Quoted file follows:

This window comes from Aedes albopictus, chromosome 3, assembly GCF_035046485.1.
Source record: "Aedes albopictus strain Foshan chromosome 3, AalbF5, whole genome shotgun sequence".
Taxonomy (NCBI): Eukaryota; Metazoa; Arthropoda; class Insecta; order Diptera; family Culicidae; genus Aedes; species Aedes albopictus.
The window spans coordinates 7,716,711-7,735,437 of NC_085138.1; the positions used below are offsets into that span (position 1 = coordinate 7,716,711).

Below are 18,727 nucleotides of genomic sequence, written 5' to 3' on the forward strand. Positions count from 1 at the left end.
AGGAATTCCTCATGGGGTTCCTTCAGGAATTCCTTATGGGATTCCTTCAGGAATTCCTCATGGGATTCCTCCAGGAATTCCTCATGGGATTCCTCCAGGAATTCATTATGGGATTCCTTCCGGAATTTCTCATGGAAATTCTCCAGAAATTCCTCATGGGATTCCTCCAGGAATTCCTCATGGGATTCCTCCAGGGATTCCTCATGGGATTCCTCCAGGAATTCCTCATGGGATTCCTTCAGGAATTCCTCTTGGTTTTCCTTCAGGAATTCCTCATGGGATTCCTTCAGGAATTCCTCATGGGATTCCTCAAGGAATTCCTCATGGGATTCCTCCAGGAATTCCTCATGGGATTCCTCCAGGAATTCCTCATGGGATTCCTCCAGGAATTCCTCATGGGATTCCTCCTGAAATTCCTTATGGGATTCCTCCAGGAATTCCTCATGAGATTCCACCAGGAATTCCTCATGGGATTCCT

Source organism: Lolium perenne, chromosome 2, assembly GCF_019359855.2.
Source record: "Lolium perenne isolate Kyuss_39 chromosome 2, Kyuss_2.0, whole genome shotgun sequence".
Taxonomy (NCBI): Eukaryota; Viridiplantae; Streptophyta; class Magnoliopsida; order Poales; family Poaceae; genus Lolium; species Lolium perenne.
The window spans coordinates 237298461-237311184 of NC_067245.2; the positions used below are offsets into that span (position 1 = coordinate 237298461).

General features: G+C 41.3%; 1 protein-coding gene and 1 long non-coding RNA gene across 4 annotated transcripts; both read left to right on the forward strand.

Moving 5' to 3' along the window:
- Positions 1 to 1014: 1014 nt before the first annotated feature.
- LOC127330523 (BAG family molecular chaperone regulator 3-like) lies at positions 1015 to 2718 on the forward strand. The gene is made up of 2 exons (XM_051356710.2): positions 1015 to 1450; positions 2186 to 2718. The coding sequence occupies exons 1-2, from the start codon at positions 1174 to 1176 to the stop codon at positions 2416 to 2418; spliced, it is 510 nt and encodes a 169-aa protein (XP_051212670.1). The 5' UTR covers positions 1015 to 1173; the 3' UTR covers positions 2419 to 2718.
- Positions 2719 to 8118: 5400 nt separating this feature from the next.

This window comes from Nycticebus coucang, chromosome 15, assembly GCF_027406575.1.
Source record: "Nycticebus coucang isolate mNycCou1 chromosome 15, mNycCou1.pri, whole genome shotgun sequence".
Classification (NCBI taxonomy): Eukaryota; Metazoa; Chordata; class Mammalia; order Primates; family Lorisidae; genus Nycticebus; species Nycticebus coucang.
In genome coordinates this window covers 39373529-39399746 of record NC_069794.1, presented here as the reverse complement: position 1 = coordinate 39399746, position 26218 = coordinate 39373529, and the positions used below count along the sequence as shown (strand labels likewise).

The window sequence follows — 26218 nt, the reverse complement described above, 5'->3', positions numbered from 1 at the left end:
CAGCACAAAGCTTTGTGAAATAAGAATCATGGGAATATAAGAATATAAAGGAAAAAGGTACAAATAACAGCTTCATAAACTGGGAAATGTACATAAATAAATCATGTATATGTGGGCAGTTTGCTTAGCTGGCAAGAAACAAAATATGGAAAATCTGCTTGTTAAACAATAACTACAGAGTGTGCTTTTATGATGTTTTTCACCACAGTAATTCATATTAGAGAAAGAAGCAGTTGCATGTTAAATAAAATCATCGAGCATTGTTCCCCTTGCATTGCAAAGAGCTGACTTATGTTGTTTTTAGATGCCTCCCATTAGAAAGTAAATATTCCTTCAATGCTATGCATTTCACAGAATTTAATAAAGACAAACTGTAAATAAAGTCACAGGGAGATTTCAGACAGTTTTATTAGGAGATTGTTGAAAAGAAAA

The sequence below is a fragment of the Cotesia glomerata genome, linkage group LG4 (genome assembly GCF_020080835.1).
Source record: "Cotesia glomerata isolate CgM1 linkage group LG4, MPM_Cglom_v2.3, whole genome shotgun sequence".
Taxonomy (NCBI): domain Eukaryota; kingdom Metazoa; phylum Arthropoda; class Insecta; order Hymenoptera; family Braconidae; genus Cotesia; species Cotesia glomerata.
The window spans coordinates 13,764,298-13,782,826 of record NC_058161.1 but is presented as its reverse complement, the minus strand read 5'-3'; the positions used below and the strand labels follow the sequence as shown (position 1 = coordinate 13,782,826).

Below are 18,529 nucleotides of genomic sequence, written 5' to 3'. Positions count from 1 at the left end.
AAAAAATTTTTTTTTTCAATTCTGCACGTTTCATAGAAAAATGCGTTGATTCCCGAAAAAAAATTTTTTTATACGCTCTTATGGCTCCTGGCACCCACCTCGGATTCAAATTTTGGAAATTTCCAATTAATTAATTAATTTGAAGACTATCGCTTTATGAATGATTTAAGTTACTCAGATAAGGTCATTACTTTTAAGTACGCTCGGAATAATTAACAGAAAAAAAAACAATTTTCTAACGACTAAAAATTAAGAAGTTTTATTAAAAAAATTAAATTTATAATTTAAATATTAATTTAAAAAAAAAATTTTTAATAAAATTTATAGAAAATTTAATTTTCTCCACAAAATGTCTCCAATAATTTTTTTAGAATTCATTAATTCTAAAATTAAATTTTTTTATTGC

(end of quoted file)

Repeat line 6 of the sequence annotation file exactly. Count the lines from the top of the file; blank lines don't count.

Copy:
AGGAATTCCTCATGGGGTTCCTTCAGGAATTCCTTATGGGATTCCTTCAGGAATTCCTCATGGGATTCCTCCAGGAATTCCTCATGGGATTCCTCCAGGAATTCATTATGGGATTCCTTCCGGAATTTCTCATGGAAATTCTCCAGAAATTCCTCATGGGATTCCTCCAGGAATTCCTCATGGGATTCCTCCAGGGATTCCTCATGGGATTCCTCCAGGAATTCCTCATGGGATTCCTTCAGGAATTCCTCTTGGTTTTCCTTCAGGAATTCCTCATGGGATTCCTTCAGGAATTCCTCATGGGATTCCTCAAGGAATTCCTCATGGGATTCCTCCAGGAATTCCTCATGGGATTCCTCCAGGAATTCCTCATGGGATTCCTCCAGGAATTCCTCATGGGATTCCTCCTGAAATTCCTTATGGGATTCCTCCAGGAATTCCTCATGAGATTCCACCAGGAATTCCTCATGGGATTCCT